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(fire ants)

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Fireant Sting

Bite and Sting of the Fireant

Bites and Stings of Insects, Scorpions    Fireant Mound    Fireant Control

The fireant is an insect that bites and stings but the bite itself is not what inflicts pain.  This social insect will (when disturbed or when its colony is disturbed) emits powerful pheromones that attract and alarm other members of the colony.  These pheromones call the colony members to the attack.  Once the fireant locates and contacts what it perceives to be its enemy, it first bites its victim or attacker.  This bite is not intended for use as pain inflicting device but rather as a means to hold on so that it can use its stinger.  The fireants that cover your feet, ankles and legs after you step on their mound are all female ants.  The stinger is actually a modified ovipositor which (by definition) is an egg laying apparatus of a female insect.
After attaching itself to your skin with its teeth, the fireant can better deliver its painful sting.  The ant swivels around as it holds on, delivering multiple stings in a circular pattern.  The fireant stinger is not barbed (as is the stinger of the honey bee) and does not remain impaled in the skin.  This allows each fireant to deliver many stings without causing its own death.  (Insects with a barbed stinger can only sting one time, as the barbs cause the stinger to remain in its victim, also causing death in the insect delivering the sting.)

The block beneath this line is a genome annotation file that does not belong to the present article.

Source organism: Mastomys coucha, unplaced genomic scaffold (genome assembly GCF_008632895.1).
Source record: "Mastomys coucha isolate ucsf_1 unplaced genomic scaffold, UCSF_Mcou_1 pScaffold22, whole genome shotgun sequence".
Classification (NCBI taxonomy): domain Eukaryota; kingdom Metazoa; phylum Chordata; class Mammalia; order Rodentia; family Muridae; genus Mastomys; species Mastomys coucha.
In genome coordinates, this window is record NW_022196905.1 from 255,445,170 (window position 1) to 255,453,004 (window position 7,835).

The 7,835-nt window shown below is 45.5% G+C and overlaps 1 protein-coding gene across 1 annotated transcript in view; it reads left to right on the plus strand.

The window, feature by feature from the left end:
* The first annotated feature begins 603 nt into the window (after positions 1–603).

Another difference between the sting of the fireant and the sting of other insects lies in the substance injected by its stinger.  Wasps, bees, yellow jackets and other stinging insects deliver certain proteins into our skin that cause the painful, burning sensation associated with their stings.  The fireant sting, however, does not contain this type of material.  The venom of fireants contains alkaloids combined with relatively small amounts of protein.  This venom is very effective for killing insects and also kills certain fungi and bacteria.
The sting of a single fireant is not nearly as painful as a single sting from a wasp or centipede.  The pain and danger lies in the multiple stings delivered by a single ant and (most important) the fact that fireants rarely attack alone.  Their powerful pheromones tell their colony members that help is needed.  The real pain of fireants comes from the combination of hundreds of angry insects - and each one stings numerous times.

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Bites and Stings